Scientists and Adventurers Team Up to Fight Microplastics
Photos provided by Christian Shaw
Even only a mile offshore, it was easy to feel vulnerable. Rain gushed and the waves rocked their heavily laden boards. Isolated thunderstorms rumbled around them. On calm waters, paddleboards are as steady as yachts, but as the ocean raged Christian Shaw and his other Plastic Tides crew members wished they were on something more substantial than their ten feet by three feet plastic boards. They desperately paddled to shore and took cover on a small beach. The storm would eventually pass.
This was day three for the Plastic Tides expedition which comprised of five friends on an 11 day, 50 mile paddle boarding journey around the coast of Bermuda. Their mission was to collect water samples to help document microplastic pollution- tiny plastic particles, less than 5mm in diameter that new research shows are effecting marine ecosystems around the world. Most cannot be seen with the naked eye.
Jordan Holsinger, Scientific Manager at Adventurers and Scientists for Conservation (ASC), said that because we can’t see microplastics, most people have an out of sight, out of mind mentality. Yet Holsinger characterized the acute levels of plastic build up in fish as similar to mercury accumulation. “This could have serious consequences, but we are only just now recognizing this problem” he said.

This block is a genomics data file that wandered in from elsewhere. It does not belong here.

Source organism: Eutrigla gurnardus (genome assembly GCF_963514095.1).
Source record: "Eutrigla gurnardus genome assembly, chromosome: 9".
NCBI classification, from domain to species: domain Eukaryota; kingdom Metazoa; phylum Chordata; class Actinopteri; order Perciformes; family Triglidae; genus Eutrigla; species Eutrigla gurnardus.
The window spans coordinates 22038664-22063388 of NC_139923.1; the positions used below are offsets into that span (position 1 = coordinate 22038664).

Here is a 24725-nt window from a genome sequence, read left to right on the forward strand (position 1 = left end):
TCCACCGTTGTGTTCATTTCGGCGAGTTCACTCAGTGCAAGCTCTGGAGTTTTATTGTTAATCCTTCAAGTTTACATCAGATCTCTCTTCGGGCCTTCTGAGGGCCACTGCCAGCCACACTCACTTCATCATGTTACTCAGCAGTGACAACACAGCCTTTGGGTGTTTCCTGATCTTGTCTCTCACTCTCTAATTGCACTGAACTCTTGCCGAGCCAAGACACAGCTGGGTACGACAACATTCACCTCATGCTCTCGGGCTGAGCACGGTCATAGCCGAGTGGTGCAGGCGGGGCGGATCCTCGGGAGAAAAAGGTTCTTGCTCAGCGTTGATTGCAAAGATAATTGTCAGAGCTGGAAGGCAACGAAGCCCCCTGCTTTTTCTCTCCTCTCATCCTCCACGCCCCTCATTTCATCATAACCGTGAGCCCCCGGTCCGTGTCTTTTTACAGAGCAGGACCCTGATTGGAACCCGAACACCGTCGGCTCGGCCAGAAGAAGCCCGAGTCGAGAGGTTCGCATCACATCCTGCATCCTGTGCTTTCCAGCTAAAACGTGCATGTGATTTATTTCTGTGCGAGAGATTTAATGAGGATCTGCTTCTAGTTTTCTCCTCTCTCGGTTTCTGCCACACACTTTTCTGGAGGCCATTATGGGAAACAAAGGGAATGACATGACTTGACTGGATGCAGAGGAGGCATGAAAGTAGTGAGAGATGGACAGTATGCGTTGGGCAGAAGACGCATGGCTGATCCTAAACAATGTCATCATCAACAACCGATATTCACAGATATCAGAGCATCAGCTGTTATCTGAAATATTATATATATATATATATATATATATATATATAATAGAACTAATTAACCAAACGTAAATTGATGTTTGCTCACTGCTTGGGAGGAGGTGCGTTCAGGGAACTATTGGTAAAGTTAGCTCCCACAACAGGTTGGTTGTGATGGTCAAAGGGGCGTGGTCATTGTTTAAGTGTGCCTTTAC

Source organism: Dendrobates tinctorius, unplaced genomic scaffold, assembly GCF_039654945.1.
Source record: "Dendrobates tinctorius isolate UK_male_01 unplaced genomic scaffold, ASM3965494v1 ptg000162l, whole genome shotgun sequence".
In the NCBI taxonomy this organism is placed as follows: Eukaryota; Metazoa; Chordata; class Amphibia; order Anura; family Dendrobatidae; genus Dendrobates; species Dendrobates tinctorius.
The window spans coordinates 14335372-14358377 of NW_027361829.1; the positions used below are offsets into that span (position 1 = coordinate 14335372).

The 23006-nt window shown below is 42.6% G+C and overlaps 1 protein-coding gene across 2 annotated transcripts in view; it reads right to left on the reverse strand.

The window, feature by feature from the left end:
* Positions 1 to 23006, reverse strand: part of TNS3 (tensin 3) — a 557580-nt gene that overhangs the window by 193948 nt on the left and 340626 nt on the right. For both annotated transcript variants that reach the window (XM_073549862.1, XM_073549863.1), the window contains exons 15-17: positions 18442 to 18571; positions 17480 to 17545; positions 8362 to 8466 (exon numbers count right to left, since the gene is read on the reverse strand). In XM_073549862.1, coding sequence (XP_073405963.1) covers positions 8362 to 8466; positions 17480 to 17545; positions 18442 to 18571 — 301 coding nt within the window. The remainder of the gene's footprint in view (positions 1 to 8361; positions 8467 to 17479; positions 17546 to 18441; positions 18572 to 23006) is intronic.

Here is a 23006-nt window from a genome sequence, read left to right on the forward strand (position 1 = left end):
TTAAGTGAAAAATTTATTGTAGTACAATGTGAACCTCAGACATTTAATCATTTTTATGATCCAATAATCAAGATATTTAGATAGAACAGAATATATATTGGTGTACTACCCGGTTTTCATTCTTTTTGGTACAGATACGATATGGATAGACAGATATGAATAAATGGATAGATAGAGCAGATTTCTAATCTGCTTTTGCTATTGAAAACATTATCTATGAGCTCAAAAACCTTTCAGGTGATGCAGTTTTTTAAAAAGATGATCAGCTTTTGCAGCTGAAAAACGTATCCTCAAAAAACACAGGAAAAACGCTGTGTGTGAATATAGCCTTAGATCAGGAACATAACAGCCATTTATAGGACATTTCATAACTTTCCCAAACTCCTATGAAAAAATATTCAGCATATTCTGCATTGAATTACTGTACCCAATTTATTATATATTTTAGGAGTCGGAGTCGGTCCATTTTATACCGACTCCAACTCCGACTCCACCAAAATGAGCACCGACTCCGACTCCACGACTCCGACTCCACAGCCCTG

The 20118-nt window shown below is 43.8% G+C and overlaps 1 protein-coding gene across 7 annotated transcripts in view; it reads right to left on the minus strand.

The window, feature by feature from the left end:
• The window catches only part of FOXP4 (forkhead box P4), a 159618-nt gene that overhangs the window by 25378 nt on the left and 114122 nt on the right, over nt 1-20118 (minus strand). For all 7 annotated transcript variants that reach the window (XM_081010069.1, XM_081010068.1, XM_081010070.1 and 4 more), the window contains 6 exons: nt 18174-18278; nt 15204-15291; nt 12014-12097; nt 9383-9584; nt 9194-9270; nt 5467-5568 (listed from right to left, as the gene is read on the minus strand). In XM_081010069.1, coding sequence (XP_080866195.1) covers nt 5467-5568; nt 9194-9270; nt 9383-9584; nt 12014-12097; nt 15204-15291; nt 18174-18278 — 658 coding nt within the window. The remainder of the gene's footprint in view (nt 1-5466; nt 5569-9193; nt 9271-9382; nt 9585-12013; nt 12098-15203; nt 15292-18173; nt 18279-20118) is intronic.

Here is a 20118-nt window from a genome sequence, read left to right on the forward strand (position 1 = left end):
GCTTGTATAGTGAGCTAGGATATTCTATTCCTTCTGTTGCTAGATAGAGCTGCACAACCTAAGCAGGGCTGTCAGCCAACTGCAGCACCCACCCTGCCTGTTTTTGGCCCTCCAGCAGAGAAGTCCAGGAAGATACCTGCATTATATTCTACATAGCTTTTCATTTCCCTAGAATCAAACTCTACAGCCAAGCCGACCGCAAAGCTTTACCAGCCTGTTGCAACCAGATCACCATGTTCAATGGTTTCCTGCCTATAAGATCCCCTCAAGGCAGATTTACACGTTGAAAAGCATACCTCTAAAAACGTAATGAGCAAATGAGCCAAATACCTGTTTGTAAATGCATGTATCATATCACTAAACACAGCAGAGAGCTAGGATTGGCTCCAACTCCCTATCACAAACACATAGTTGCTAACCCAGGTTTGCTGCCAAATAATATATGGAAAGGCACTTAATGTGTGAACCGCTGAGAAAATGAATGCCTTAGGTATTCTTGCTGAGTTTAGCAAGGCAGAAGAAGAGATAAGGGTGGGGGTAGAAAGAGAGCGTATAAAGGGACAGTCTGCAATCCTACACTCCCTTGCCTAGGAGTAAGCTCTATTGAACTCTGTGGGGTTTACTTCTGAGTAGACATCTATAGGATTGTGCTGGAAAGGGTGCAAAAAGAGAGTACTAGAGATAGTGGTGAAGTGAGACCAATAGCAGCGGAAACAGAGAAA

Microplastics come from a variety of sources: degraded plastics, synthetic clothing, even cosmetics. Their small size resembles that of plankton, the organisms that make up the base of marine ecosystems. Unknowingly devoured by filter feeders, the plastics migrate up the food chain, bioaccumulating in larger fish, birds and mammals-- often ending on our dinner tables. The hydrophobic tendencies of plastic attract chemicals like DDT, flame retardants and heavy metals, making each plastic piece a tiny life raft for some of the world’s most harmful chemicals.
Since 2011, ASC has been recruiting outdoor recreationists and explorers to help with field work and data collecting. “We saw a gap between scientists and outdoor communities and we want to connect that gap” said Holsinger. Conservation is often hindered by insufficient scientific information. Yet data collection can be expensive, time consuming, logistically difficult and physically demanding. By mobilizing outdoor enthusiasts, in the year and a half that they have focused on microplastics, ASC has collected water samples from locations in all five of the world’s oceans. Holsinger said their goal is to be a leading force behind microplastic research by completing a comprehensive global scale survey on the distribution of plastics and give scientists the ammunition to move forward.
Christian Shaw is one of the adventurers ASC recruited to help collect water samples. A recent graduate from Cornell University, Shaw is a professional kite boarder and has bathed in salty surf all over the world. He spoke excitedly and passionately about the ocean realm he loves.
“I’m a waterman.” he said. “I’m intimate with the water. Of all the places I’ve been to, Australia, Indonesia, plastic pollution is the common denominator.”